His Family Raised Him to Give Back, And That’s Exactly How This Next Gen Scholar Is Living His Life

His love for his family is a huge part of what fuels him.

His Family Raised Him to Give Back, And That’s Exactly How This Next Gen Scholar Is Living His Life

Arvin Glenne Sun wants to graduate university, pass the board exams, and get a stable job. For probably most of his classmates, this trajectory is almost expected—taken for granted even—but Arvin has been through a lot early on in his life to know that the future is seldom as straightforward as that.

The 19-year-old Next Gen Scholar is an incoming second-year student at Iloilo Science and Technology University where he’s taking up Electrical Engineering. It’s a course that suits him well. “I've always been fascinated by how electricity works, and the way the bulb shines with the flip of a switch inspired me to learn more about it,” he says. “My curiosity grew stronger over time, and I began repairing electrical components as a hobby, which is when I realized I should major in electrical engineering.” 

The fact that electrical engineering is considered a high-demand profession today doesn’t hurt either. Although it hasn’t exactly been expected of him, Arvin thinks about his family’s future a lot. While both of his parents work, they’re also battling their own set of health conditions. His father is a genset operator at URC SURE PASSI, but he has diabetes and has had to stop taking medication because of financial constraints. His mother works as a government job order personnel, but she has hypertension and depression. She, too, has been forced to limit her professional psychiatric visits and anti-depressant meds for the same reason.

Then there’s Storm and Thunder, Arvin’s younger siblings who are seven and three respectively. Arvin is in charge of taking care of his two sisters, but he also does the household chores, while juggling his studies at the same time. He does all this while thinking about how to earn and save enough money for their college tuition. All this might seem like a lot to digest, but Arvin never complains and is adamant that he will never complain because he’s happy to do all these things for his family.

In his own way, Arvin has already been helping with the household expenses. He buys items online and sells them to friends and relatives. From his scholarship allowance, he makes sure to set some aside for his mother’s daily meds as he knows she tends not to buy them, preferring to sacrifice her own needs for the family’s. Thunder has also had nine hospitalizations and has to go to bi-monthly visits to the pediatrician due a medical condition.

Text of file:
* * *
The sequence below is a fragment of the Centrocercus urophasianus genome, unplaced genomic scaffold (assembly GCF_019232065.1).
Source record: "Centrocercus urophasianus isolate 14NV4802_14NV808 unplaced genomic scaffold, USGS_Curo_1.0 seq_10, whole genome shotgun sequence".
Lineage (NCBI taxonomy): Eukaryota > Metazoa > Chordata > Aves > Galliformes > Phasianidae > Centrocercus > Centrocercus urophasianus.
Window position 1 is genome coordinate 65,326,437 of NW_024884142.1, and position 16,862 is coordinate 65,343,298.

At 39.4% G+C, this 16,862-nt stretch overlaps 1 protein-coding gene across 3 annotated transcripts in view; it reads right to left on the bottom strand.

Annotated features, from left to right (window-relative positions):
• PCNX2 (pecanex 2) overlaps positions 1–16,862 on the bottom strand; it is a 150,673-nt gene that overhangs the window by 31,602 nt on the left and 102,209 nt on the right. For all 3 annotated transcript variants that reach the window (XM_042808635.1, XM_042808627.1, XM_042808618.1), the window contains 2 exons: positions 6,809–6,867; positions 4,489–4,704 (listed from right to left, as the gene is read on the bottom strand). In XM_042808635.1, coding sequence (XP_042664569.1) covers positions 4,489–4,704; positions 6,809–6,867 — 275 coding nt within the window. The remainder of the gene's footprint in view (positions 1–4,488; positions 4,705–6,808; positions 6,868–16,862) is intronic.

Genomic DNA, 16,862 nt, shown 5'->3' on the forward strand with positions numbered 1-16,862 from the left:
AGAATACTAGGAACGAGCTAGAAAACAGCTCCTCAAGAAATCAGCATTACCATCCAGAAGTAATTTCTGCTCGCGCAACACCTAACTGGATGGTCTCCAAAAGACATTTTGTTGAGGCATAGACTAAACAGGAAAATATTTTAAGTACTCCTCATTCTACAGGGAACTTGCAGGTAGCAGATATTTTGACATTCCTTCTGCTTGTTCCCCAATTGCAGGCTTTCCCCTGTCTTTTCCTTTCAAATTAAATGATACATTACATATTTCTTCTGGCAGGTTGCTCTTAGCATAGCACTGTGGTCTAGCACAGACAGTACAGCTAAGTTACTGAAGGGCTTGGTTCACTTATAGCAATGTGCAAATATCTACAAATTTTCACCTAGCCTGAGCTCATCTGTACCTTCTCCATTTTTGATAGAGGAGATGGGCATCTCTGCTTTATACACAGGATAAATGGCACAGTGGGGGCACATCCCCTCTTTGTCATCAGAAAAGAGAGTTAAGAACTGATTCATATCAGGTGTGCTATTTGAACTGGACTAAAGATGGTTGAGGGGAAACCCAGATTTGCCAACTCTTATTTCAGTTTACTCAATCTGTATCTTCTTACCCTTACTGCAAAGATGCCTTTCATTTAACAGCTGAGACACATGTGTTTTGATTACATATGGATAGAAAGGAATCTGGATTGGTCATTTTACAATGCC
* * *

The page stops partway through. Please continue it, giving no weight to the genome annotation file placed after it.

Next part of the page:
It’s in Arvin’s nature to help, whether it’s shouldering the repair costs of his old mobile phone so his cousin can continue studying through the ALS platform or giving a classmate a WiFi modem so they can keep up with online classes. If he seems extraordinarily selfless, it’s only because he learned from the best. His mother is a community leader for Gawad Kalinga where Arvin is also an active volunteer. His father is a barangay councilor. Both have instilled in him the importance of giving back to others.

 “My parents also supported three children, sent them to school, and treated them as their own for seven years,” says Arvin. “This has taught me not just to be grateful but also to value people and relationships.”

This much is certainly evident in the way he looks at the world. Earlier this year, Arvin suffered a vehicular accident when a truck sideswiped him. It was a traumatic experience, one that put him in a state of depression for a time, but thanks to his loved ones, he’s overcome this as well.

Arvin is very close to his family and considers his parents to be the best listeners. He is also grateful for his support system. “I am very lucky to have friends who are always there to lend me a hand whenever I am having trouble conquering my endeavors,” he says, mentioning that he also has a special someone in his life. “She motivates me to continue on striving and never give up because we both believe these challenges are only part of God’s process to make me stronger and mold me to become more mature in life.”

When Arvin was awarded a Next Gen Scholarship, a huge load was taken off his shoulders because it meant that he could pursue his goals to become an electrical engineer with greater certainty. But he also sees it as a tremendous honor and a responsibility.

“It means a lot to me that I was chosen from among all GBF Next Gen applicants,” he says. “Being awarded the scholarship means more than just getting money because it also means that I am seen as having the potential to establish and help the future of our society.”